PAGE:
Peace and Justice - Fr. Benjamin J. Urmston

Peace and Justice - Special Events


For a more comprehensive list of events click on:
Peace and Justice Programs Fall 2007 Calendar of Events

1st Annual
Peace and Justice Art Show

Peace and Justice Programs is inviting Xavier University students, faculty and staff to submit work that promotes dialogue and critical reflection on social, economic, and political justice issues both domestically and internationally.

For more detailed information and application for intent to submit.

Go to:

Xavier University's Peace and Justice Programs Presents the


This five-part speakers series is based upon the theme "Five Pillars of a New World Building," explored in a video by Benjamin J. Urmston, S.J., director emeritus of the peace and justice programs at Xavier University.

Each talk addresses one of the five main structures of a world more in accord with God's word: A Global Ethic agreed upon by all the religions; the various forms of Non-Violence; a culture of basic Human Rights; a just distribution of wealth achieved through Economic Democracy; and world peace through Democratic World Order.

Each keynote speaker's presentation addresses one of these "pillars" as it pertains to her or his particular area of research and experience. Furthermore, each speaker addresses three thematic questions: Is it necessary? Is it possible? What is the way forward?â

The program includes an introduction from Urmston on the current "pillar" being addressed and concludes with an audience question-and-answer session.


The Challenge of Permanent Peace: Moving Toward a Democratic World
Ronald Glossop
Monday, Nov. 5, 7:00 p.m.-9:00 p.m.
Kelley Auditorium, Alter Hall

This topic explores the shift from internationalism to globalism, from separate and somewhat independent but cooperating national communities to an increasingly integrated global community.
--Ronald Glossop is professor emeritus of philosophy at Southern Illinois University at Edwardsville, where he was also coordinator of peace studies for 25 years. He has authored more than 50 articles in professional journals and three books: Philosophy: An Introduction to Its Problems and Vocabulary; Confronting War; and World Federation?: A Critical Analysis of Federal World Government.

Perspectives From the Front Lines of Non-Violence
Jennifer Wies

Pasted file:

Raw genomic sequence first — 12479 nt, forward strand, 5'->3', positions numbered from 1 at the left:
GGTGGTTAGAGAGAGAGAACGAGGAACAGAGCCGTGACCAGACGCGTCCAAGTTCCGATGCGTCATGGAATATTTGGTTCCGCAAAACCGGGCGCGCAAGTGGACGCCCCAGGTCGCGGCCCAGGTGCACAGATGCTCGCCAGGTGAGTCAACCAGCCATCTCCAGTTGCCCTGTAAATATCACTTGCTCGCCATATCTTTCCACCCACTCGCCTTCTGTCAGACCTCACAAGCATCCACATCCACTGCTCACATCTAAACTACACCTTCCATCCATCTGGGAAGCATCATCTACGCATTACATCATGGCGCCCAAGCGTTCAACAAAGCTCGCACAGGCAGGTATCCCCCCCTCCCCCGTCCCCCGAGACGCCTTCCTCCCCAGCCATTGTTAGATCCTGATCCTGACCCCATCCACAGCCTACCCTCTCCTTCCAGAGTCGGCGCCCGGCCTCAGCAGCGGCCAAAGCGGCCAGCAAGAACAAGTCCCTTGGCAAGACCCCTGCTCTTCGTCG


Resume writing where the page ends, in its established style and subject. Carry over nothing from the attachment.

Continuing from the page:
Thursday, Dec. 6, 7:00p.m.-9:00p.m.
Kelley Auditorium, Alter Hall

This lecture examines the work of domestic violence shelter advocates and the ways their daily service provision intersects with larger non-violent movements.
--Jennifer Wies, director for Xavier's new women's center, earned a Ph.D. in anthropology at the University of Kentucky. She has provided intimate partner violence intervention services and prevention programming at the University of Kentucky Women's Place, the Bluegrass Domestic Violence Program, the Bluegrass Rape Crisis Center and the Native American Women's Health Education Resource Center.


Four Religious Perspectives on Universal Health Care
Marie Giblin, Abie Ingber, David Loy, Anas Malik
Tuesday, Jan. 29, 7:00 p.m.-9:00 p.m.
Kelley Auditorium, Alter Hall

As a unique approach to a global ethic, four speakers address the concern of universal health care from her or his religious perspective as a Christian, Jew, Buddhist and Muslim, respectively.
--Marie Giblin is an associate professor of theology and chair of the department at Xavier, where she has taught since 1994. She has a Ph.D. in Christian ethics from Union Theological Seminary in New York and taught at the Maryknoll School of Theology. She served as an ethics consultant to Mercy Health Partners of Southwest Ohio. She lived in Tanzania for nine years and returned there in 2006 for research purposes.

â --Rabbi Abie Ingber has served as the executive director of Hillel Jewish Student Center of Cincinnati for the past 30 years. Hillel is an international movement to inspire young people to a life of meaningful Jewish experiences. In addition, Ingber serves as an adjunct professor in Homiletics (sermon writing) at Hebrew Union College and adjunct professor in theology at Xavier.â